The reports of division among the Taliban leadership and the raising questions about the unity within the group which took over Afghanistan last month are on the rise.

However, Al Jazeera reported that the public’s doubts about the unity of groups only increased earlier this month, when Mullah Abdul Ghani Baradar, the deputy prime minister, seemed to have disappeared from public view.

As he reappeared again, it was in a pre-recorded video. Baradar was clearly seen reading from some sort of a statement and said that his fading from the public eye was the result of travel, and that the Taliban, “have compassion among ourselves, more than a family”.

In a final bid to ease suspicions about his death or injury, on Monday, Baradar was photographed attending a meeting with officials of the United Nations. However, Al Jazeera quoted diplomatic and political sources and said that the discord among the Taliban leadership is real, adding that if the disharmony grows, it will spell further trouble for the Afghan people.

Also read: Taliban founder says executions and amputations will return in Afghanistan

Al Jazeera reported a writer and reporter who has spent several years covering the Taliban said the divisions are the result of a political-military divide.

According to reports, it is said that the effects of that rift extend from the halls of power to the streets, where the Taliban fighters have been going through major cities and forcefully taking the belongings of former officials and their families.

“Right now, all they care about is taking people’s cars and houses,” Al Jazeera reported a source as saying.

This is despite the deputy minister of information and culture, Zabihullah Mujahid, saying two days after the Taliban took over the country that “we have instructed everyone not to enter anybody’s house, whether they’re civilians or military”.

Sources told Al Jazeera that as with other Afghan governments, the divisions among the Taliban fall along personality lines. But unlike previous administrations, the Taliban does not just suffer from overly ambitious members or opposing political views, its split is much more fundamental.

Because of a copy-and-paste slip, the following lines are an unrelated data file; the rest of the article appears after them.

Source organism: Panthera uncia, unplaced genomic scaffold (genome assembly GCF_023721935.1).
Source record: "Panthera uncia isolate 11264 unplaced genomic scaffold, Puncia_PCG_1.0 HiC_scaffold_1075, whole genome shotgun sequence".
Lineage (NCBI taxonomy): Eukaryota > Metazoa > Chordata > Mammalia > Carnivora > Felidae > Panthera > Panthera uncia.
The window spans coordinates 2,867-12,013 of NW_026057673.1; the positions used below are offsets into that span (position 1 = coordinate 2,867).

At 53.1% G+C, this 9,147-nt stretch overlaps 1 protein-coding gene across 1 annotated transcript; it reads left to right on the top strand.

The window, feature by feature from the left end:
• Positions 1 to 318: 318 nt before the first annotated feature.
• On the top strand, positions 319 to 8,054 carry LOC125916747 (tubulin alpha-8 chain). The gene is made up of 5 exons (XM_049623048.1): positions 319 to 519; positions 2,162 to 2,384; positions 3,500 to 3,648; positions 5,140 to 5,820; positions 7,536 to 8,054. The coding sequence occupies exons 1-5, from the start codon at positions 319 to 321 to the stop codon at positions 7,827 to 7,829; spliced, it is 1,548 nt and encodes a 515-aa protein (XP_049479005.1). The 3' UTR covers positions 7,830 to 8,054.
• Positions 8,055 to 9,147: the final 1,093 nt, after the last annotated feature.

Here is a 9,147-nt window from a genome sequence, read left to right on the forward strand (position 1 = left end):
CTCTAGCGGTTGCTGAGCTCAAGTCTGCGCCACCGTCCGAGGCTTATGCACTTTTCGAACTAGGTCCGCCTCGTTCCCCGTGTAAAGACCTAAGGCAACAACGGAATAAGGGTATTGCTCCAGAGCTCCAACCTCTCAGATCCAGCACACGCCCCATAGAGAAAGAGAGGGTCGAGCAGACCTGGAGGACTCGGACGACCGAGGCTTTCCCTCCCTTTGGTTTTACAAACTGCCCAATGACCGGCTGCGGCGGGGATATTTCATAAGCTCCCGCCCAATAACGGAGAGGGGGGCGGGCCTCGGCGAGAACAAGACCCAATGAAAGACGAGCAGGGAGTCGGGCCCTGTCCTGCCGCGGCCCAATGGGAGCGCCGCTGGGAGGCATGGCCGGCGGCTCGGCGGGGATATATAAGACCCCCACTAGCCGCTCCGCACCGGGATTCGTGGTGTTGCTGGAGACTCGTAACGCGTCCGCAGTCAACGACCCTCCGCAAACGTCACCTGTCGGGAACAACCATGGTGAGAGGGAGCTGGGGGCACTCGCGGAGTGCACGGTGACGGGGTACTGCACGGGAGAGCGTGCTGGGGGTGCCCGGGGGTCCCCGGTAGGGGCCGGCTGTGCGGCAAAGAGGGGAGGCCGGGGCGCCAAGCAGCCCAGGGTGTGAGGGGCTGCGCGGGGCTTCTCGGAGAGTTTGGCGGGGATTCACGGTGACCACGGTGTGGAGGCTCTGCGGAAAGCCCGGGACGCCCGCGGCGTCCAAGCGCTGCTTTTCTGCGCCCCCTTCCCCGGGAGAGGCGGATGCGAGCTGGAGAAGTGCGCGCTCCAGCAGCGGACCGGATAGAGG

Also read: US, Pakistan discuss way forward in Afghanistan

Presently, the Taliban, say the sources, is made up of fighters still awaiting the spoils of war versus politicians who want to assuage the fears of the Afghan people and the international community.

What is diplomatic recognition?

Several nations have expressed their unwillingness to accept the Taliban government in Afghanistan. On Wednesday, the five permanent UN Security Council members asked the Taliban to be more inclusive.

Afghanistan has been facing backslash as the country is cut off from international financial organisations, while the United States froze more than $9 billion in funds after the Taliban took over the country.

Another point of contention for the two factions is the role of regional neighbours – Pakistan and Iran – which have long been accused of supporting the Taliban during its 20-year armed rebellion.

Suspicions of Pakistan rose when the chief of Pakistan’s spy agency, the Inter-Services Intelligence (ISI), visited Kabul just before the announcement of the cabinet. The reporter said General Faiz Hameed called for a more inclusive government, which would make room for Shia Muslims and women, but that the hardliners, already suspicious of Islamabad, refused.

Meanwhile, several Taliban leaders were allegedly upset with their positions in the new administration in the Afghanistan government.